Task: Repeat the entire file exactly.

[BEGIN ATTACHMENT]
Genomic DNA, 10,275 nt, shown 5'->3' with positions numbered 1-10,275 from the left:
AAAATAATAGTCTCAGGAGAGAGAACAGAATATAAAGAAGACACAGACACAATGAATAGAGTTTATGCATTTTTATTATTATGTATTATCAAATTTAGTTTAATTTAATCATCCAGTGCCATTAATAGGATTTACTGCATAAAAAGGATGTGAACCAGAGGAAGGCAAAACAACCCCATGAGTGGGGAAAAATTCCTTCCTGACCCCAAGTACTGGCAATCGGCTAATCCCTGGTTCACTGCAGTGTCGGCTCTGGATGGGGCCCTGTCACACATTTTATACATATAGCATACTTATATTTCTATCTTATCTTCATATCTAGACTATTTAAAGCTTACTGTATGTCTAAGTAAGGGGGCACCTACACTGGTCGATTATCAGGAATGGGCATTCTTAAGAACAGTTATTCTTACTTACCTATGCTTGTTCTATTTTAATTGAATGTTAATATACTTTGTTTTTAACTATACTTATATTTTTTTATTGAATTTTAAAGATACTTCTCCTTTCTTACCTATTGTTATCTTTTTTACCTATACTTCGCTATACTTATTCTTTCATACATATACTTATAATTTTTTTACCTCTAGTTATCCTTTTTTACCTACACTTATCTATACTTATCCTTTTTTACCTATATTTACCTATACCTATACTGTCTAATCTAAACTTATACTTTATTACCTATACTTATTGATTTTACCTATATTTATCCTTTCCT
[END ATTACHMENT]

Genomic DNA, 10,275 nt, shown 5'->3' with positions numbered 1-10,275 from the left:
AAAATAATAGTCTCAGGAGAGAGAACAGAATATAAAGAAGACACAGACACAATGAATAGAGTTTATGCATTTTTATTATTATGTATTATCAAATTTAGTTTAATTTAATCATCCAGTGCCATTAATAGGATTTACTGCATAAAAAGGATGTGAACCAGAGGAAGGCAAAACAACCCCATGAGTGGGGAAAAATTCCTTCCTGACCCCAAGTACTGGCAATCGGCTAATCCCTGGTTCACTGCAGTGTCGGCTCTGGATGGGGCCCTGTCACACATTTTATACATATAGCATACTTATATTTCTATCTTATCTTCATATCTAGACTATTTAAAGCTTACTGTATGTCTAAGTAAGGGGGCACCTACACTGGTCGATTATCAGGAATGGGCATTCTTAAGAACAGTTATTCTTACTTACCTATGCTTGTTCTATTTTAATTGAATGTTAATATACTTTGTTTTTAACTATACTTATATTTTTTTATTGAATTTTAAAGATACTTCTCCTTTCTTACCTATTGTTATCTTTTTTACCTATACTTCGCTATACTTATTCTTTCATACATATACTTATAATTTTTTTACCTCTAGTTATCCTTTTTTACCTACACTTATCTATACTTATCCTTTTTTACCTATATTTACCTATACCTATACTGTCTAATCTAAACTTATACTTTATTACCTATACTTATTGATTTTACCTATATTTATCCTTTCCT